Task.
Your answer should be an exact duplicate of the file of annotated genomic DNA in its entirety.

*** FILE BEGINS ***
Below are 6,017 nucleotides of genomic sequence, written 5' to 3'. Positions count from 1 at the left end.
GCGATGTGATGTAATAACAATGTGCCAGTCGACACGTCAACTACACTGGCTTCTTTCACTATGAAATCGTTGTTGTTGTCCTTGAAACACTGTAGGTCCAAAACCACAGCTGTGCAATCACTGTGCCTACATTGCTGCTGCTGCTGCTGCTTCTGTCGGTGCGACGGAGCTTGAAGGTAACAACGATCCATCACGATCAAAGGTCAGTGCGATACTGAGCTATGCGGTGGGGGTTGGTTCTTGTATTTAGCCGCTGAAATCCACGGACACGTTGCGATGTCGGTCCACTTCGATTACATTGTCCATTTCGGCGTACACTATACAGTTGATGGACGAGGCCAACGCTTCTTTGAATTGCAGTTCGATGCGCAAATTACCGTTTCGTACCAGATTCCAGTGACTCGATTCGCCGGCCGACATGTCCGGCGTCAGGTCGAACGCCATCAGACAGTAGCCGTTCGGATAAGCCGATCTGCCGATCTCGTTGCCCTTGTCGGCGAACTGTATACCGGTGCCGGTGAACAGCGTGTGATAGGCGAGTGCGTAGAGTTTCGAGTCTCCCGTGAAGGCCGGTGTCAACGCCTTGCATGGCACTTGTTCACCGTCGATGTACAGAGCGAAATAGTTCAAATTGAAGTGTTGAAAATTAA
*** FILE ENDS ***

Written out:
Below are 6,017 nucleotides of genomic sequence, written 5' to 3'. Positions count from 1 at the left end.
GCGATGTGATGTAATAACAATGTGCCAGTCGACACGTCAACTACACTGGCTTCTTTCACTATGAAATCGTTGTTGTTGTCCTTGAAACACTGTAGGTCCAAAACCACAGCTGTGCAATCACTGTGCCTACATTGCTGCTGCTGCTGCTGCTTCTGTCGGTGCGACGGAGCTTGAAGGTAACAACGATCCATCACGATCAAAGGTCAGTGCGATACTGAGCTATGCGGTGGGGGTTGGTTCTTGTATTTAGCCGCTGAAATCCACGGACACGTTGCGATGTCGGTCCACTTCGATTACATTGTCCATTTCGGCGTACACTATACAGTTGATGGACGAGGCCAACGCTTCTTTGAATTGCAGTTCGATGCGCAAATTACCGTTTCGTACCAGATTCCAGTGACTCGATTCGCCGGCCGACATGTCCGGCGTCAGGTCGAACGCCATCAGACAGTAGCCGTTCGGATAAGCCGATCTGCCGATCTCGTTGCCCTTGTCGGCGAACTGTATACCGGTGCCGGTGAACAGCGTGTGATAGGCGAGTGCGTAGAGTTTCGAGTCTCCCGTGAAGGCCGGTGTCAACGCCTTGCATGGCACTTGTTCACCGTCGATGTACAGAGCGAAATAGTTCAAATTGAAGTGTTGAAAATTAA